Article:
The COVID-19 pandemic has presented a stark reminder that advances in access to education in recent decades should not be taken for granted. Children have suffered severely from global lockdowns that have prevented access to schooling and, in many cases, severely compromised their nutrition.
Schoolchildren cross a flooded river. Photo: Hopewell Chin’ono
In Zimbabwe, we have seen how COVID-19 has had a disproportionately negative impact upon the rural learners, who constitute at least 70% of the country’s school enrolment. The rural learners often do not have the same level of access to the internet and kinds of education technologies and learning tools available to their more well-connected urban peers.
The 2020 Grade 7 results confirm this. As important as COVID-19 safety measures are, the Zimbabwean government’s 2021 ‘back to school’ plan and conversations about the COVID-19 response must go beyond the ‘handwashing, sanitizing and social distancing’ emphasis, by recognising and addressing the major deficiencies and inequalities within Zimbabwe’s education sector which the pandemic has laid bare.
This is a sector which, in the 90s, had a formidable reputation, with one of the best literacy rates in Africa despite pre and post war governance challenges. There is an opportunity for the Zimbabwean government to utilise new technologies to fundamentally change how rural education is provided, while also addressing the longstanding issues of teacher remuneration and other key challenges within the sector.
Lessons from the dismal Grade 7 results.
The 2020 Grade 7 Examinations results, recently released by the Zimbabwe School Examinations Council (ZIMSEC), reflected a dismal pass rate of 37.11% from an equally low 46.9% in the previous year. Of the 327 559 candidates who sat for the examinations, the highest number of those who passed were in urban based, largely private schools in the metro provinces of Bulawayo and Harare. In some of Zimbabwe’s rural provinces, several schools recorded zero percent pass rate. Further analysis of the results revealed that in Lupane and other parts of the country, some Grade 7 candidates are illiterate.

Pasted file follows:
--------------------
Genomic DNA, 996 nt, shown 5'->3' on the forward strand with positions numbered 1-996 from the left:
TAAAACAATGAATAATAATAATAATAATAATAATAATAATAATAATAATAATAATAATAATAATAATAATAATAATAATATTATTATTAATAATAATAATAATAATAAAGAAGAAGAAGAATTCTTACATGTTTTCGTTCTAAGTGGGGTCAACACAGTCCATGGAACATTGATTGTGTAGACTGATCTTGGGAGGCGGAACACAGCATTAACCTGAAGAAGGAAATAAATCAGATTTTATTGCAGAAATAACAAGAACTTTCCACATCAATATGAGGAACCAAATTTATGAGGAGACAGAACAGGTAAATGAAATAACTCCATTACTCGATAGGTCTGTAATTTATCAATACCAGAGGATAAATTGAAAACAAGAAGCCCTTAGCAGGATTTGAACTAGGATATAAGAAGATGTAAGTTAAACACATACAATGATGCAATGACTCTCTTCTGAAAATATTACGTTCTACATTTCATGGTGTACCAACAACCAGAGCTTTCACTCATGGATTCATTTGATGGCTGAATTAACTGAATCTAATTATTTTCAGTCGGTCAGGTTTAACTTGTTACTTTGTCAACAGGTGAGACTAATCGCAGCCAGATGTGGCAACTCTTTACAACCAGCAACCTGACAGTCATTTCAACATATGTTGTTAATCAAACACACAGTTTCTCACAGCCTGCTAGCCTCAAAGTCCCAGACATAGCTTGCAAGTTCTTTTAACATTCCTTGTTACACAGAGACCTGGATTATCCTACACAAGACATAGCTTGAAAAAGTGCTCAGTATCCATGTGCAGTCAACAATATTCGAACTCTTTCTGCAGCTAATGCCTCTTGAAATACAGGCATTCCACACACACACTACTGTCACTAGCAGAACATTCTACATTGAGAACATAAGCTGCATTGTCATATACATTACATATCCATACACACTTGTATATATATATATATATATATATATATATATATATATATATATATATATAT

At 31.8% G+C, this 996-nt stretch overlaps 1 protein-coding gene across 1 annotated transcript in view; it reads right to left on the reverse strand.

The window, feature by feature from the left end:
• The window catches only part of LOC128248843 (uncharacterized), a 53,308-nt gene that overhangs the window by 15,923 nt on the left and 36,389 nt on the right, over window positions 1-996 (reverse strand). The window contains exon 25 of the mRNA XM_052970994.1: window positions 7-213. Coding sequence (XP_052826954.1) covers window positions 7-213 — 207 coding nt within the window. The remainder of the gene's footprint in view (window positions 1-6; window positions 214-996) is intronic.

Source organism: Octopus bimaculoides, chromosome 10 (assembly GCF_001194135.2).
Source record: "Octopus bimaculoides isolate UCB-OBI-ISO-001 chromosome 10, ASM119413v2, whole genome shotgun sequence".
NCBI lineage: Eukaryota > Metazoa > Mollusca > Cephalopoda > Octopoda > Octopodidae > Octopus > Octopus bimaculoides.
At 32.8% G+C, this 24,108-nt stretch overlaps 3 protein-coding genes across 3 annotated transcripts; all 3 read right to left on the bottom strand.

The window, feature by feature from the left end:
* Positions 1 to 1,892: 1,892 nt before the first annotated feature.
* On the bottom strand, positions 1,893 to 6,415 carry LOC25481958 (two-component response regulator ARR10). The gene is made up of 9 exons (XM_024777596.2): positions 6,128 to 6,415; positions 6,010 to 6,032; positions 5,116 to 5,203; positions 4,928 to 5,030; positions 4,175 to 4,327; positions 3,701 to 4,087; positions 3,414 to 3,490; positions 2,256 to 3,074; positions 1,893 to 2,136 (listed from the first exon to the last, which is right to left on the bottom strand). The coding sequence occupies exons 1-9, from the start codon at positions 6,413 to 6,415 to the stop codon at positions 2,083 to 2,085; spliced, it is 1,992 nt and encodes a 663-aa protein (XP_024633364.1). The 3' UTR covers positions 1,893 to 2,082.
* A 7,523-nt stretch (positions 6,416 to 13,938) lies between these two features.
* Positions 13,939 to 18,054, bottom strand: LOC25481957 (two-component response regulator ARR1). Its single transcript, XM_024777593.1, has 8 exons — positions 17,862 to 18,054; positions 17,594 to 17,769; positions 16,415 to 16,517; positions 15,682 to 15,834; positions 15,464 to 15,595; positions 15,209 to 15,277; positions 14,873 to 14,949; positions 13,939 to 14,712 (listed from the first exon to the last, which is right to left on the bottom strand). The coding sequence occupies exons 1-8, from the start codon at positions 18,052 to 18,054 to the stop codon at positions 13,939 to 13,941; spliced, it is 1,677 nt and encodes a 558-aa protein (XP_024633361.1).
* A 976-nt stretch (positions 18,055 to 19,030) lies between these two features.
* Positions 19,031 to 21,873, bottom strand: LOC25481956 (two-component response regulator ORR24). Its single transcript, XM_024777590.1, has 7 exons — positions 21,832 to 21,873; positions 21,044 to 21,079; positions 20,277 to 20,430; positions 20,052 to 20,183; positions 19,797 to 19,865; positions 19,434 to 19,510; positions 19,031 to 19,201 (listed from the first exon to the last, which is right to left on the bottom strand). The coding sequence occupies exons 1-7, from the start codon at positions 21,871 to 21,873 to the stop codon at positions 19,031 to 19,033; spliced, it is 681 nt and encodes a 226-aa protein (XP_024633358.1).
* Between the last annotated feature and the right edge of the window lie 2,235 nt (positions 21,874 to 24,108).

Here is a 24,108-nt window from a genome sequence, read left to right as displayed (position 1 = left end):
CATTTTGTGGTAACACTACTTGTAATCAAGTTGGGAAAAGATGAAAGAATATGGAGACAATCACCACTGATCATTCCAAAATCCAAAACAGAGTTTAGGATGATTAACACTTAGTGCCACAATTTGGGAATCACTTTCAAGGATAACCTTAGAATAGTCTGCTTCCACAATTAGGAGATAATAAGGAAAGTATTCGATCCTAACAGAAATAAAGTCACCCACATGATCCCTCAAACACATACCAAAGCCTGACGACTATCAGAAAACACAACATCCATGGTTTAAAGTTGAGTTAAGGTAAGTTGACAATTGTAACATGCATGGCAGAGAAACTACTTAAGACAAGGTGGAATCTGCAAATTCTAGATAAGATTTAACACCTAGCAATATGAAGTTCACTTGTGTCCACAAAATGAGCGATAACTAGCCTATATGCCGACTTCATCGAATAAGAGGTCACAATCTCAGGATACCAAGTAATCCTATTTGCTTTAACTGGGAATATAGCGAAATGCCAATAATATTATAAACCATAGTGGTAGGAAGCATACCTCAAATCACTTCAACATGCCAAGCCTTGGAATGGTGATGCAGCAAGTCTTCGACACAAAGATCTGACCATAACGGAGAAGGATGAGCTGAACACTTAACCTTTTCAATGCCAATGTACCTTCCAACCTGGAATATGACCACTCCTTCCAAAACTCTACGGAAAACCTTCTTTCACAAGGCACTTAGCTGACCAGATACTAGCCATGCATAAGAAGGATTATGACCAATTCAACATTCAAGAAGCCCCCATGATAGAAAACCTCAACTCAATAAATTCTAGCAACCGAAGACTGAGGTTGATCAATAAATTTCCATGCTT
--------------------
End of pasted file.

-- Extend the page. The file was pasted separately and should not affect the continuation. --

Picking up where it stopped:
Although the COVID-19 lockdowns’ almost year-long school closures posed major disruptions to learning, these results reflect a decades-long downward trend which bucks against the global trend of a massive increase, on average, of access to schooling across the developing world over the last few decades. Zimbabwe’s downward trend is rooted in systematic neglect, especially of rural learners, that foreshadows the failure of the country’s public education system.
Four decades after the attainment of independence, the fact that learners are emerging illiterate, after at least seven years of primary school education anywhere in Zimbabwe, is scandalous. As noted by the Borgen Project, ‘The ability to read and write is one of the few skills with the power to completely change a person’s life. Literacy is vital to education and employment, as well as being incredibly beneficial in everyday life.’ The cases of illiteracy not only reflect the cost of bad governance but simmering inequalities that have been ignored. A significant section of the population has been and continues to be left behind. The country’s leadership needs to urgently exercise political astuteness and action sustainable solutions that set Zimbabwe’s education on a path towards the full realisation of Sustainable Development Goal 4, which seeks to ‘ensure inclusive and quality education for all and promote lifelong learning.’
Refocusing the debate
Some of the interpretations of the dismal Grade 7 results spoke volumes about the incapacity of the country’s leadership (or lack thereof) in advancing solutionist thinking. There is need to refocus the debate from the deep political polarization in the country. Cain Mathema, the Minister of primary and secondary education, foreclosed constructive solution-driven conversations, dismissing the results as a reflection of the negative impact of western imposed sanctions. Further to this, the ZIMSEC board chairperson, Professor Eddy Mwenje, reductively attributed this clearly decades long downward trend to COVID-19 induced setbacks. As COVID-19 has become a characteristic alibi in the face of its incompetence, the government continues to bury its head in the sand, overlooking the need for further investigations into why, for example, some candidates did not turn up for examinations, even in certain urban areas. Some rural students failed to make it for their examinations due to poor community infrastructure in the face of disasters such as floods.
Decades of lack of political will have led to budget mis-prioritisations that have brought the public education sector in its entirety to its knees. This was greatly to the detriment of learners from socio-economically vulnerable households, which are essentially the majority.